Have a Short Nap
Yawning may be a sign that your body needs to “switch off” even if you do not feel extremely tired. While the adrenalin and tight deadlines may be keeping you going, your body still signals that it needs a break in between but not full night’s sleep just yet. A short nap may do and tide you over until you can have a good night’s sleep. 20 minute power naps may seem to work well but can at times leave you yawning more than you did before you napped. Rather try to find an hour or two within your schedule to have a quick sleep.
Try to Keep Set Hours
The body works on somewhat of a 24 hour cycle known as the circadian rhythm. Different organs, systems and processes in the body become more active at different types of the day. When it comes to sleep, the body tends to unwind as darkness sets in. But even if you cross time-zones or darken the room during the day, your circadian rhythm may still upset your sleeping patterns. This is one of the reasons that alternating shift workers and traveler’s suffering with jet lag feel tired and unable to sleep. Constant yawning is one of the major symptoms. If you do have the option of sleeping and waking set hours, keep to the schedule and do not alternate unnecessarily.
Stand Up and Walk Around
If one yawn is following another while sitting in a meeting or lecture, and you find yourself quite unconsciously stretching your arms and legs, it is probably your body signaling you that it is time to start moving around. Letting the fatigue or boredom get the better of you by staying put may worsen the bouts of yawning. A short walk may be all that is needed. Moving around gets your circulation going and increases your breathing rate. Simple stretching and breathing exercises can give your body the “wake up” that it needs.
Breathe Deeply and Slowly
Simply altering the way you breathe may be all that you need to keep the yawning at bay. Try taking a few deep breaths – inhale and exhale slowly. Although one of the more popular theories surrounding the cause of yawning revolves around the aspect of low blood oxygen levels, higher than normal oxygen levels may also be a factor. Do not try to breathe rapidly as it can mimic hyperventilation which can in turn worsen yawning.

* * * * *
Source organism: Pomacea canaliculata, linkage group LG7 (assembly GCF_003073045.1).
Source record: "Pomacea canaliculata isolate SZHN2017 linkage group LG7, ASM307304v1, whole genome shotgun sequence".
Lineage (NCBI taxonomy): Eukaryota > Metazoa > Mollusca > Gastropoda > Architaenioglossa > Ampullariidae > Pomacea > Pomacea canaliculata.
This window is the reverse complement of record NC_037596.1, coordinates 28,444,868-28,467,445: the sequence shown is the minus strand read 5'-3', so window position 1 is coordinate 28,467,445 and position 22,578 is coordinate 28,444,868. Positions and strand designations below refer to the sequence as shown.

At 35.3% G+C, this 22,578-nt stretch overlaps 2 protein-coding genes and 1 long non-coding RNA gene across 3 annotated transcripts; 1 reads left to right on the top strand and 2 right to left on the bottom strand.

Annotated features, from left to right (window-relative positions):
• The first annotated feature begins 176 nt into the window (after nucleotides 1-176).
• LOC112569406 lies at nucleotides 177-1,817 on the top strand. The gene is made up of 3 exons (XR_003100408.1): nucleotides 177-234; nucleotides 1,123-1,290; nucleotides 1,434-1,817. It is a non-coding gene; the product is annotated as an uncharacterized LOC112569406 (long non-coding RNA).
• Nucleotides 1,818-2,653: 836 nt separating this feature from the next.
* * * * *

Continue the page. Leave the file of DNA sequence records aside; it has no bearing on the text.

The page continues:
Get Fresh Air Outside
Stepping outside to get some fresh air may be the better option than grabbing a cup of coffee. It is not so much about the oxygen levels being lower in a building, but rather a change in environment for even a short period can perk up the mind. Yawning is at times caused by boredom and the same mundane office building that you see most days in the year can be quite un-stimulating. Breaking the boredom with a change of scenery can be as simple as stepping outdoors, taking a brisk walk and breathing in some fresh air before returning to the grindstone.
Try to Cough or Sneeze
If all other measures fail and you cannot get a chance to nap or take a walk outdoors, try coughing or sneezing to break a bout of repeated yawning. Sneezing is not as easily triggered but a cough can be voluntarily initiated. Not just a shallow polite cough. Take a deep breath and cough loudly, but not too forcefully where you may strain yourself. It may be due to the deep inhalation prior to a cough or sneeze but even if it does not work, mimicking or sneeze or pretending to cough can be a polite way to cover up an unstoppable yawn.